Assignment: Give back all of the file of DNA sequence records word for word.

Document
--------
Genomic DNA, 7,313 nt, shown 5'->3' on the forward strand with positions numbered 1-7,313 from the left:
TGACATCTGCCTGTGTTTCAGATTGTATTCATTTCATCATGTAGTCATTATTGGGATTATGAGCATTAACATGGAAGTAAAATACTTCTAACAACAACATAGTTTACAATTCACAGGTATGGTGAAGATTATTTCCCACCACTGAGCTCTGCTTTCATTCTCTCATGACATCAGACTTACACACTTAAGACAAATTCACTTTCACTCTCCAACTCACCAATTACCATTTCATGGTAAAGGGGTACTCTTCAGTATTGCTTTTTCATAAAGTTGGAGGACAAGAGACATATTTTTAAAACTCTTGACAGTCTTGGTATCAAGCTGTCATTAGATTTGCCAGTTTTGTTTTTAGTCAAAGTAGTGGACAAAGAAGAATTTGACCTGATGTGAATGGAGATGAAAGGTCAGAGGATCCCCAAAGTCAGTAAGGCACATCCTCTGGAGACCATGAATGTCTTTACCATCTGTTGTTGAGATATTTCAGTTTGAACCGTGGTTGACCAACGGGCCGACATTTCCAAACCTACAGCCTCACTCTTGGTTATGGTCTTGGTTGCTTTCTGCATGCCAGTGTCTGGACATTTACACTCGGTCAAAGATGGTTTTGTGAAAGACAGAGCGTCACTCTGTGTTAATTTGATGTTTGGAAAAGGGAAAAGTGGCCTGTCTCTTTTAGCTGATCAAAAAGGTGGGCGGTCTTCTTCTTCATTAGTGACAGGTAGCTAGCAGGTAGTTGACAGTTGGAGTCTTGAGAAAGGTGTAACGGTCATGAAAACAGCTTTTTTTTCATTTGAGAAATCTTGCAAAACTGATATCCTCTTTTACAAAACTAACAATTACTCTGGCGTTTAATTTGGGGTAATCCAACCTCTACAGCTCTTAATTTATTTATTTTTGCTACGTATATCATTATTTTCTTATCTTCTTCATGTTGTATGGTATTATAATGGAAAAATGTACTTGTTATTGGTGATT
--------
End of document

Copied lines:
Genomic DNA, 7,313 nt, shown 5'->3' on the forward strand with positions numbered 1-7,313 from the left:
TGACATCTGCCTGTGTTTCAGATTGTATTCATTTCATCATGTAGTCATTATTGGGATTATGAGCATTAACATGGAAGTAAAATACTTCTAACAACAACATAGTTTACAATTCACAGGTATGGTGAAGATTATTTCCCACCACTGAGCTCTGCTTTCATTCTCTCATGACATCAGACTTACACACTTAAGACAAATTCACTTTCACTCTCCAACTCACCAATTACCATTTCATGGTAAAGGGGTACTCTTCAGTATTGCTTTTTCATAAAGTTGGAGGACAAGAGACATATTTTTAAAACTCTTGACAGTCTTGGTATCAAGCTGTCATTAGATTTGCCAGTTTTGTTTTTAGTCAAAGTAGTGGACAAAGAAGAATTTGACCTGATGTGAATGGAGATGAAAGGTCAGAGGATCCCCAAAGTCAGTAAGGCACATCCTCTGGAGACCATGAATGTCTTTACCATCTGTTGTTGAGATATTTCAGTTTGAACCGTGGTTGACCAACGGGCCGACATTTCCAAACCTACAGCCTCACTCTTGGTTATGGTCTTGGTTGCTTTCTGCATGCCAGTGTCTGGACATTTACACTCGGTCAAAGATGGTTTTGTGAAAGACAGAGCGTCACTCTGTGTTAATTTGATGTTTGGAAAAGGGAAAAGTGGCCTGTCTCTTTTAGCTGATCAAAAAGGTGGGCGGTCTTCTTCTTCATTAGTGACAGGTAGCTAGCAGGTAGTTGACAGTTGGAGTCTTGAGAAAGGTGTAACGGTCATGAAAACAGCTTTTTTTTCATTTGAGAAATCTTGCAAAACTGATATCCTCTTTTACAAAACTAACAATTACTCTGGCGTTTAATTTGGGGTAATCCAACCTCTACAGCTCTTAATTTATTTATTTTTGCTACGTATATCATTATTTTCTTATCTTCTTCATGTTGTATGGTATTATAATGGAAAAATGTACTTGTTATTGGTGATT